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A mortgage is simply the act of giving an interest in a real property to a lender, usually a bank, as collateral on a loan. People often use a mortgage when they first buy a house, so that they need only have a small portion of the total cost on hand. The bank then has rights to the property should they default on their loan, and the borrower is able to eventually pay off their debt and own their house fully. People may also use a mortgage after they’ve already bought a house, as a way of getting access to large chunks of money for things like home improvements, business costs, or education.
Like any loan, interest is charged on the amount borrowed, so that the lender makes a profit over the lifetime of the loan, and protects themselves against a percentage of their borrowers defaulting on their loans. Current mortgage rates are relatively low compared to historic values, although not as low as they have been. Current mortgage rates are also fluctuating somewhat, as the credit landscape, especially around housing and land, has shifted fairly drastically in the recent past.
There are a number of online services that will give up-to-date current mortgage rates, although they may vary from lender to lender, and depending on the credit-worthiness of the borrower. Current mortgage rates also vary depending on the terms of the loan, including the length and other aspects. For example, the average APR on a 30-year fixed mortgage might be 5.38%, while the average APR on a 20-year fixed mortgage might be 5.60%, and the average APR on a 15-year fixed mortgage might be 4.88%. Similarly, a VA 30-year fixed mortgage might have an APR of 5.99%, while a VA 15-year fixed might have an APR of 6.28%. Home equity loans are often for shorter terms, and may have even lower current mortgage rates, with, for example, a 10-year home equity loan having an APR of 4.99%.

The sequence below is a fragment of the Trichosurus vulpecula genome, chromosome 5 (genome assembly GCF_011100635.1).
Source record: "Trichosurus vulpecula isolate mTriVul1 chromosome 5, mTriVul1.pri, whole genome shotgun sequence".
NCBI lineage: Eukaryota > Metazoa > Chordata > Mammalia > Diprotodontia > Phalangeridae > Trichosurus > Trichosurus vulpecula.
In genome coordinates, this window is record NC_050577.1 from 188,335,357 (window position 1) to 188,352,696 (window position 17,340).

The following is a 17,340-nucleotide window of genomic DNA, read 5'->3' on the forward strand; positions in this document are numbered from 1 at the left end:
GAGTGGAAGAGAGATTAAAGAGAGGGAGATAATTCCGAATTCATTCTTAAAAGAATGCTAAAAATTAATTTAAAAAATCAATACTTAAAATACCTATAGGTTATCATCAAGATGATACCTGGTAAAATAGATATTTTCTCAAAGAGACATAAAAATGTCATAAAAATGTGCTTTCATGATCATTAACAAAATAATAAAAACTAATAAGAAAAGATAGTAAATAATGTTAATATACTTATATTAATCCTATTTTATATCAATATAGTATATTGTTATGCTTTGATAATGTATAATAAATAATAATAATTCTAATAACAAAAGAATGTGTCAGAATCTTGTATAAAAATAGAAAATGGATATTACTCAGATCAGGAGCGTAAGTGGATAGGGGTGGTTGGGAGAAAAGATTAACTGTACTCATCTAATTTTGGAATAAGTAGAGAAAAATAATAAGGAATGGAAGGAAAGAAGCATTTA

These numbers are roughly equal to current mortgage rates, and are quite a bit different from what they have historically been. For example, in March of 1992 the average fixed 30-year mortgage had an APR of 8.85%, in March of 1994 the average fixed 30-year mortgage had an APR of 7.51%, in March of 1998 the average fixed 30-year mortgage had an APR of 7.08%, and in March of 2002 the average fixed 30-year mortgage had an APR of 7.18%. As you can see, current mortgage rates are extremely low in a historical context, with savings of up to 2-3%.
Most banks will happily take a quick look at your finances and credit score and give you an estimate of what current mortgage rates will be for you. Your credit score will affect the rate you get drastically. For example, if you have high credit, with a score of more than 760, you could expect a rate in the current market in the 5% range; a score between 660 and 699 would land you more in the 6% range, a score between 620 and 659 would land you in the 7% range, between 580 and 619 in the 8.5% range, and a score of less than 580 would have you paying between 9% and 11%.
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